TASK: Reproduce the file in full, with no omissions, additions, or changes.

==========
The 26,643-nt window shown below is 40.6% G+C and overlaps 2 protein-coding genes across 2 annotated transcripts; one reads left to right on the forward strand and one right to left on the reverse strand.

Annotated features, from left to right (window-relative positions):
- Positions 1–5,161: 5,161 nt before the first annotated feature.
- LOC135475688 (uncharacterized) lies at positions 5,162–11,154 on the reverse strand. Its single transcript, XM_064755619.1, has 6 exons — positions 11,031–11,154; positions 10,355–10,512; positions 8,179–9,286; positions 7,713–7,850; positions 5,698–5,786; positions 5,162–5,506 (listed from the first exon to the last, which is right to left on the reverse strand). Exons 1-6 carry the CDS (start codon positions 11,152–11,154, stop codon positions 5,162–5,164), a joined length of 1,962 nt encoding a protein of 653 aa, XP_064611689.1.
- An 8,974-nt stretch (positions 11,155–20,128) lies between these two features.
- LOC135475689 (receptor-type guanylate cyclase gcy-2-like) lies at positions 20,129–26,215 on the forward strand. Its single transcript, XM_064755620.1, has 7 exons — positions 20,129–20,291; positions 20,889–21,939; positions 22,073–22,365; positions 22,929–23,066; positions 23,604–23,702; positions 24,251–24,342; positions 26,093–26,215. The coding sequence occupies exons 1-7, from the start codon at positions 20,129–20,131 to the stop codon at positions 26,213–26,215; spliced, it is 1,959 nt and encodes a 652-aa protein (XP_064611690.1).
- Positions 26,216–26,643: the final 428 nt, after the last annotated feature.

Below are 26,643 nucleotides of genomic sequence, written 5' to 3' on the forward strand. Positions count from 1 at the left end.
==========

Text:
The 26,643-nt window shown below is 40.6% G+C and overlaps 2 protein-coding genes across 2 annotated transcripts; one reads left to right on the forward strand and one right to left on the reverse strand.

Annotated features, from left to right (window-relative positions):
- Positions 1–5,161: 5,161 nt before the first annotated feature.
- LOC135475688 (uncharacterized) lies at positions 5,162–11,154 on the reverse strand. Its single transcript, XM_064755619.1, has 6 exons — positions 11,031–11,154; positions 10,355–10,512; positions 8,179–9,286; positions 7,713–7,850; positions 5,698–5,786; positions 5,162–5,506 (listed from the first exon to the last, which is right to left on the reverse strand). Exons 1-6 carry the CDS (start codon positions 11,152–11,154, stop codon positions 5,162–5,164), a joined length of 1,962 nt encoding a protein of 653 aa, XP_064611689.1.
- An 8,974-nt stretch (positions 11,155–20,128) lies between these two features.
- LOC135475689 (receptor-type guanylate cyclase gcy-2-like) lies at positions 20,129–26,215 on the forward strand. Its single transcript, XM_064755620.1, has 7 exons — positions 20,129–20,291; positions 20,889–21,939; positions 22,073–22,365; positions 22,929–23,066; positions 23,604–23,702; positions 24,251–24,342; positions 26,093–26,215. The coding sequence occupies exons 1-7, from the start codon at positions 20,129–20,131 to the stop codon at positions 26,213–26,215; spliced, it is 1,959 nt and encodes a 652-aa protein (XP_064611690.1).
- Positions 26,216–26,643: the final 428 nt, after the last annotated feature.

Below are 26,643 nucleotides of genomic sequence, written 5' to 3' on the forward strand. Positions count from 1 at the left end.